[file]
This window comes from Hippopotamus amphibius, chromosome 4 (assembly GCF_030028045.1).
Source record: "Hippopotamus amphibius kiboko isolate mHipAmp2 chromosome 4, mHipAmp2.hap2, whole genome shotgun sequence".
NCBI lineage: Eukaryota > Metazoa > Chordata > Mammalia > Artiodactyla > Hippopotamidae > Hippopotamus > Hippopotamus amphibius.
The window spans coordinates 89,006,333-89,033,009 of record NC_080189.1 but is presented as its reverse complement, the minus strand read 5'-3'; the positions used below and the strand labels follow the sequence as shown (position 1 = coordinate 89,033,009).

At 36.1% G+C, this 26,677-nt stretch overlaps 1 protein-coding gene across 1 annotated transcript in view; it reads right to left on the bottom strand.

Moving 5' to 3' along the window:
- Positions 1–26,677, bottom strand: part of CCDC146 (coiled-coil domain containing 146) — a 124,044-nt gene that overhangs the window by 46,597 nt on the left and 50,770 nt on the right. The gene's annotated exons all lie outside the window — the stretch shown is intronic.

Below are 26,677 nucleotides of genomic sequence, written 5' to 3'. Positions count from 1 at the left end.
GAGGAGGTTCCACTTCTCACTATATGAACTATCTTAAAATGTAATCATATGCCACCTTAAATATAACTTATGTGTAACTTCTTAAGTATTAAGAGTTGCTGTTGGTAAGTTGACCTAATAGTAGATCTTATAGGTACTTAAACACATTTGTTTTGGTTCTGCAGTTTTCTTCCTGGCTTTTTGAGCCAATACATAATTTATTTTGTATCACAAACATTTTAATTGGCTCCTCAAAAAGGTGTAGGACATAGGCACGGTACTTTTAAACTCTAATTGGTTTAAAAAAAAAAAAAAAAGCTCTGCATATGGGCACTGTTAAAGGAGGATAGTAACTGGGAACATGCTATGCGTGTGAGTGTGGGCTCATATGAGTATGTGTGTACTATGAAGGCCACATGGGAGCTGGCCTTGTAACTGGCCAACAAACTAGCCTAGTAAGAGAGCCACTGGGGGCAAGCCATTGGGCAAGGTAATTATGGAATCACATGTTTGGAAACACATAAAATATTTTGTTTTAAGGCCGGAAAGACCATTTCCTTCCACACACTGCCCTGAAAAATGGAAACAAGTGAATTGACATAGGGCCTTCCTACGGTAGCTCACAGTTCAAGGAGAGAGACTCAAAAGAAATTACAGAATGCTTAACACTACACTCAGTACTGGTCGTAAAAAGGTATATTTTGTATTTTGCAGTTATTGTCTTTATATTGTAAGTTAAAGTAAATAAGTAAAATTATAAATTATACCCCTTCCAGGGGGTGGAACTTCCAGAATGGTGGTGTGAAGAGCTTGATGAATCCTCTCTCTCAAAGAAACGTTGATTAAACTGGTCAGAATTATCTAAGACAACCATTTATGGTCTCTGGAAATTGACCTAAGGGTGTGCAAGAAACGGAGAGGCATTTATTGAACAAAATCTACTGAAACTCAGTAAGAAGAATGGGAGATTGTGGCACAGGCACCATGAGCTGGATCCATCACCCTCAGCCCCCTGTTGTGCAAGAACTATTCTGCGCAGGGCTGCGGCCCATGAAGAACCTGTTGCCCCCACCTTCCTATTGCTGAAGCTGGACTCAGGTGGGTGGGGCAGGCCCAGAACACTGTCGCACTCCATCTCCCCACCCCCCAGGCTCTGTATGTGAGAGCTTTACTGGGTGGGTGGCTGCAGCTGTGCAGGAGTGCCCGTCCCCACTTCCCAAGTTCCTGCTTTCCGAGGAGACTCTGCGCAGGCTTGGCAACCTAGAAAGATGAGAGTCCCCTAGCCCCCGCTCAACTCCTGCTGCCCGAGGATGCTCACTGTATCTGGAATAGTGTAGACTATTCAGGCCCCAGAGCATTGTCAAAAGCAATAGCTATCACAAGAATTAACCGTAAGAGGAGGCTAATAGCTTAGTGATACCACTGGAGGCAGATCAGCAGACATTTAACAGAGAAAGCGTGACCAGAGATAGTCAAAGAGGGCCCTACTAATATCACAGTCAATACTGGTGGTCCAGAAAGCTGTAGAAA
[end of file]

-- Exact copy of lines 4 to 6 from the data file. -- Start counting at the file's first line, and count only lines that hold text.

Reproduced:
The window spans coordinates 89,006,333-89,033,009 of record NC_080189.1 but is presented as its reverse complement, the minus strand read 5'-3'; the positions used below and the strand labels follow the sequence as shown (position 1 = coordinate 89,033,009).

At 36.1% G+C, this 26,677-nt stretch overlaps 1 protein-coding gene across 1 annotated transcript in view; it reads right to left on the bottom strand.

Moving 5' to 3' along the window: